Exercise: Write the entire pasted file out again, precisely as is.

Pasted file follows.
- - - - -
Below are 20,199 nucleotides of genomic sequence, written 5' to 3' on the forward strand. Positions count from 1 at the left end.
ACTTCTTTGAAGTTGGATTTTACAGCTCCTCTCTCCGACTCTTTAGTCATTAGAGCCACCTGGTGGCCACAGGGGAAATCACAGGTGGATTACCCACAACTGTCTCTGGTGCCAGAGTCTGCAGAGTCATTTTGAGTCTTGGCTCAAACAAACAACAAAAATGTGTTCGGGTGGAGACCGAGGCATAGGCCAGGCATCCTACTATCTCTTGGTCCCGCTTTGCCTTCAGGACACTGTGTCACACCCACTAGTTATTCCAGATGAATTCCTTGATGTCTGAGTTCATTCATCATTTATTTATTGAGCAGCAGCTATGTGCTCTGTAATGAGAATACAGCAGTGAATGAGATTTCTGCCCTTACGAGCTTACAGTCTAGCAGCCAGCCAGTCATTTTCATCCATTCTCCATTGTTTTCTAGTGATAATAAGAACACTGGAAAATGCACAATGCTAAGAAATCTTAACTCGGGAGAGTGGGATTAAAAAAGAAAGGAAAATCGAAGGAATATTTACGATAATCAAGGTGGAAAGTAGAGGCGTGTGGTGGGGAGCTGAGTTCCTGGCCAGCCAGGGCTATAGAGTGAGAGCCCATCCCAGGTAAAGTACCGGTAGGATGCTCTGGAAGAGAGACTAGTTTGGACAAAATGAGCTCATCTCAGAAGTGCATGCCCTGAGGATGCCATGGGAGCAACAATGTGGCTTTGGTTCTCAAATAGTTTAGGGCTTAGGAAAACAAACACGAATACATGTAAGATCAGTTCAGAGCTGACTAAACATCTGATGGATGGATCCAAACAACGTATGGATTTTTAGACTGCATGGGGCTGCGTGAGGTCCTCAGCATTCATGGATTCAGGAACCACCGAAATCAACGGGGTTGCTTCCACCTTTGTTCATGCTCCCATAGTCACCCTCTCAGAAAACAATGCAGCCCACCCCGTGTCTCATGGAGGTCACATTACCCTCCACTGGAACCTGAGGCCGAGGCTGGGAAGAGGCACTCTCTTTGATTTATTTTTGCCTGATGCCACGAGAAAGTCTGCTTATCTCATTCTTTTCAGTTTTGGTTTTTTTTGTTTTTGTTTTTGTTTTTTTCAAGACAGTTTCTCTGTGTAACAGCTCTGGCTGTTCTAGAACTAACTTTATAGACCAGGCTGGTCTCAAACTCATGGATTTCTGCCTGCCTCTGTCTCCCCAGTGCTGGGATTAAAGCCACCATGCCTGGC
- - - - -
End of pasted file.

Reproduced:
Below are 20,199 nucleotides of genomic sequence, written 5' to 3' on the forward strand. Positions count from 1 at the left end.
ACTTCTTTGAAGTTGGATTTTACAGCTCCTCTCTCCGACTCTTTAGTCATTAGAGCCACCTGGTGGCCACAGGGGAAATCACAGGTGGATTACCCACAACTGTCTCTGGTGCCAGAGTCTGCAGAGTCATTTTGAGTCTTGGCTCAAACAAACAACAAAAATGTGTTCGGGTGGAGACCGAGGCATAGGCCAGGCATCCTACTATCTCTTGGTCCCGCTTTGCCTTCAGGACACTGTGTCACACCCACTAGTTATTCCAGATGAATTCCTTGATGTCTGAGTTCATTCATCATTTATTTATTGAGCAGCAGCTATGTGCTCTGTAATGAGAATACAGCAGTGAATGAGATTTCTGCCCTTACGAGCTTACAGTCTAGCAGCCAGCCAGTCATTTTCATCCATTCTCCATTGTTTTCTAGTGATAATAAGAACACTGGAAAATGCACAATGCTAAGAAATCTTAACTCGGGAGAGTGGGATTAAAAAAGAAAGGAAAATCGAAGGAATATTTACGATAATCAAGGTGGAAAGTAGAGGCGTGTGGTGGGGAGCTGAGTTCCTGGCCAGCCAGGGCTATAGAGTGAGAGCCCATCCCAGGTAAAGTACCGGTAGGATGCTCTGGAAGAGAGACTAGTTTGGACAAAATGAGCTCATCTCAGAAGTGCATGCCCTGAGGATGCCATGGGAGCAACAATGTGGCTTTGGTTCTCAAATAGTTTAGGGCTTAGGAAAACAAACACGAATACATGTAAGATCAGTTCAGAGCTGACTAAACATCTGATGGATGGATCCAAACAACGTATGGATTTTTAGACTGCATGGGGCTGCGTGAGGTCCTCAGCATTCATGGATTCAGGAACCACCGAAATCAACGGGGTTGCTTCCACCTTTGTTCATGCTCCCATAGTCACCCTCTCAGAAAACAATGCAGCCCACCCCGTGTCTCATGGAGGTCACATTACCCTCCACTGGAACCTGAGGCCGAGGCTGGGAAGAGGCACTCTCTTTGATTTATTTTTGCCTGATGCCACGAGAAAGTCTGCTTATCTCATTCTTTTCAGTTTTGGTTTTTTTTGTTTTTGTTTTTGTTTTTTTCAAGACAGTTTCTCTGTGTAACAGCTCTGGCTGTTCTAGAACTAACTTTATAGACCAGGCTGGTCTCAAACTCATGGATTTCTGCCTGCCTCTGTCTCCCCAGTGCTGGGATTAAAGCCACCATGCCTGGC